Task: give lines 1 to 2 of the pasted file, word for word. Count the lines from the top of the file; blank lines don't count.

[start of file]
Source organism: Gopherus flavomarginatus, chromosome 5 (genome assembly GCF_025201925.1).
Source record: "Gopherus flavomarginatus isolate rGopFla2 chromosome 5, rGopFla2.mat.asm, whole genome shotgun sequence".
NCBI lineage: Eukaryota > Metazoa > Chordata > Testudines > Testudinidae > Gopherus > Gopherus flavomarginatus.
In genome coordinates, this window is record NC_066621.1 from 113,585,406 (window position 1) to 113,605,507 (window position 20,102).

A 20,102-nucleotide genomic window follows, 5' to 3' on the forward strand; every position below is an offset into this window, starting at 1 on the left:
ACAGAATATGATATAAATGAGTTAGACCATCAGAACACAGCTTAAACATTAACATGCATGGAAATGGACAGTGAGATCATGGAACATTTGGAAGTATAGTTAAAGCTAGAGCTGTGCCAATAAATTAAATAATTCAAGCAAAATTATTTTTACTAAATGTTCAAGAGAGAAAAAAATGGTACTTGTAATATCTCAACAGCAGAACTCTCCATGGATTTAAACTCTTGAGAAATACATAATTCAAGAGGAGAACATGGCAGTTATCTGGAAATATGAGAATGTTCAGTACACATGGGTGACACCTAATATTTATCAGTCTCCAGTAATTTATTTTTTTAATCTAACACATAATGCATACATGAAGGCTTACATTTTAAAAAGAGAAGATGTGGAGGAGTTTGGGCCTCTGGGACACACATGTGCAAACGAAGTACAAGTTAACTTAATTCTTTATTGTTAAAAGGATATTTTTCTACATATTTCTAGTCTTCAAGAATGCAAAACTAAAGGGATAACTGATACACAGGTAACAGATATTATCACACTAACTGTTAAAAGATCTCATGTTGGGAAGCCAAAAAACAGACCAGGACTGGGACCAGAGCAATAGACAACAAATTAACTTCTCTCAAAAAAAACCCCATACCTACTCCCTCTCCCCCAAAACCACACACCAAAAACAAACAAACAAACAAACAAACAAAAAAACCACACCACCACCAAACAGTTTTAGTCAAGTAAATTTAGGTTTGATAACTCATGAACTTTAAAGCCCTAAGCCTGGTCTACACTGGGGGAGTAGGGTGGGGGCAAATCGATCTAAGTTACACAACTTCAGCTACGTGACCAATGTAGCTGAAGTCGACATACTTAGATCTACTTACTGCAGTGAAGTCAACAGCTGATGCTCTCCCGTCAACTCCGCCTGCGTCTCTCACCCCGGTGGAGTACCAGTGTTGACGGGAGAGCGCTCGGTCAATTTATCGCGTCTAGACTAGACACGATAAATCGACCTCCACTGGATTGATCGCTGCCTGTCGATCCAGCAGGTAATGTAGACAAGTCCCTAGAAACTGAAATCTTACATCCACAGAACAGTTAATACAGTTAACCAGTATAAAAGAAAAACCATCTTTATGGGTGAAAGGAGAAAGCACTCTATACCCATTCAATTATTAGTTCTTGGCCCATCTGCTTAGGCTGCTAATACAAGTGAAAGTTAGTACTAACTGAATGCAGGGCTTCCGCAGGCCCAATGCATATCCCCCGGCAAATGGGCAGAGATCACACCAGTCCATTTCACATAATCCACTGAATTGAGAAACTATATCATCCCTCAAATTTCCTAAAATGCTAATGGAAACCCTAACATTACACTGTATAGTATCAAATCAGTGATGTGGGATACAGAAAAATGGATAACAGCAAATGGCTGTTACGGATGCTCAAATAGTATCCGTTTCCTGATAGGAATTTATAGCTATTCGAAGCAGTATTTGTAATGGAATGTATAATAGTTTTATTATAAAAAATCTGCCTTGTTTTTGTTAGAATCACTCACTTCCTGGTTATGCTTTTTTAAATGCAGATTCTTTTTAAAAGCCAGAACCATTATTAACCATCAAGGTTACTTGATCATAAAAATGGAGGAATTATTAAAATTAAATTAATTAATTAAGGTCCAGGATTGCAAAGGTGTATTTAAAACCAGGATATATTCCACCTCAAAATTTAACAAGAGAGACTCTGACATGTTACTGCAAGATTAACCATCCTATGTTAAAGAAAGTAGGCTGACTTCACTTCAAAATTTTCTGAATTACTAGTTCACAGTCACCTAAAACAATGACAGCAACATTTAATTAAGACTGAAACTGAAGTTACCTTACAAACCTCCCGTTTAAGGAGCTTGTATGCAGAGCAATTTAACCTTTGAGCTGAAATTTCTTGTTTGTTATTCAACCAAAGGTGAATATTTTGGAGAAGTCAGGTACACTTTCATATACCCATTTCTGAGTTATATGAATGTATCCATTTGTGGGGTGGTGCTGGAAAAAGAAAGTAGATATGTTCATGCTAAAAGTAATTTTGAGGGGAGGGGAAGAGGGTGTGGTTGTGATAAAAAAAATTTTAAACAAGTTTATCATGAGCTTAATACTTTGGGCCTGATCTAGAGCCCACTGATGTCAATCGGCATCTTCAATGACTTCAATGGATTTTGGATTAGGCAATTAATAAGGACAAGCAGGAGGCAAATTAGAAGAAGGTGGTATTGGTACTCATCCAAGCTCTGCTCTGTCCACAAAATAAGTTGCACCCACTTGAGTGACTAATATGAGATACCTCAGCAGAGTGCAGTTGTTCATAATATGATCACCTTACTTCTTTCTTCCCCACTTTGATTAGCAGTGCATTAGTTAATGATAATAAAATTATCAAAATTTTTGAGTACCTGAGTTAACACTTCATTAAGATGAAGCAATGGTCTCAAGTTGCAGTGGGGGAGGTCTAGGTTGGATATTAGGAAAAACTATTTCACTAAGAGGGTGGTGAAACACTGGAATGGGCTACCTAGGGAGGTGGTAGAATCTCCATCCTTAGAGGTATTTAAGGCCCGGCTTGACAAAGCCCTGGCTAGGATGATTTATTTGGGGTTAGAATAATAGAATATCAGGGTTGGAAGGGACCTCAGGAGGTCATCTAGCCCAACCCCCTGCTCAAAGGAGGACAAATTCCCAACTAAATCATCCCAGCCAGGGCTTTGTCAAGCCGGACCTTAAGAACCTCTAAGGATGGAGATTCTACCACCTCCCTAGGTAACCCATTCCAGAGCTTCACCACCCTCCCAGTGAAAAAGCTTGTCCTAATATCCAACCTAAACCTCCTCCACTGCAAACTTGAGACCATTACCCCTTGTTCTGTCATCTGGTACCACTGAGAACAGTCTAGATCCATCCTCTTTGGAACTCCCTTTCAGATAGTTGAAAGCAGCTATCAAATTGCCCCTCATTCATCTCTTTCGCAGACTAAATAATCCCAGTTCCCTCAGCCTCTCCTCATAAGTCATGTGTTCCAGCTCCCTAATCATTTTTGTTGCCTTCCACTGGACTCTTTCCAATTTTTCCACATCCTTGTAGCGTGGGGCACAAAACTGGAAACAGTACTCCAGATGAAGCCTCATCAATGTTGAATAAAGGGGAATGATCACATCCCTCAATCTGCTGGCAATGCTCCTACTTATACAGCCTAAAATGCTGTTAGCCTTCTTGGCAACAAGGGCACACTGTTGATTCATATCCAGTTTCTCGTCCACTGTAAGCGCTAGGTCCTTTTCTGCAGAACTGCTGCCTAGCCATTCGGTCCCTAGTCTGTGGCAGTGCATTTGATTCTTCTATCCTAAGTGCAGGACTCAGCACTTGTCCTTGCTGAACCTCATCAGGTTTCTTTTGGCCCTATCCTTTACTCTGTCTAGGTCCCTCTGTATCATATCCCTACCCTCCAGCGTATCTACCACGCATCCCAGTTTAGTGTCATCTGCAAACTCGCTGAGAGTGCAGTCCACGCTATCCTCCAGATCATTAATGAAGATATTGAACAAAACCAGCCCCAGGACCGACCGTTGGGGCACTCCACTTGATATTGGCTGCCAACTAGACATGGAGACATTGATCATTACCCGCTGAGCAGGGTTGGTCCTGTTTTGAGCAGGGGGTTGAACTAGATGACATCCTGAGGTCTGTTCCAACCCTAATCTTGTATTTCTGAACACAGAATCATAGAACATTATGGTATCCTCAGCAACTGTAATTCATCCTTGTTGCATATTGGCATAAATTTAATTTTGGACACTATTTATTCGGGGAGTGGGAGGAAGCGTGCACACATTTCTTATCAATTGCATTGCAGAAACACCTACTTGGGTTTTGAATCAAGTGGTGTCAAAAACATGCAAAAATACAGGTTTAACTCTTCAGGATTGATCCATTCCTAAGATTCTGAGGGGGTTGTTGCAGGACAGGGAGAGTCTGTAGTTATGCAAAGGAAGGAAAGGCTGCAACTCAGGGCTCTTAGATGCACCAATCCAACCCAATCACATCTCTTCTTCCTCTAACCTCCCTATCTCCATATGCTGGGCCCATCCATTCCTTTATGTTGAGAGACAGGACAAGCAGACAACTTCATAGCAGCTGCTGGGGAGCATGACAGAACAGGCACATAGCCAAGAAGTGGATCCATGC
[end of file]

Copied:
Source organism: Gopherus flavomarginatus, chromosome 5 (genome assembly GCF_025201925.1).
Source record: "Gopherus flavomarginatus isolate rGopFla2 chromosome 5, rGopFla2.mat.asm, whole genome shotgun sequence".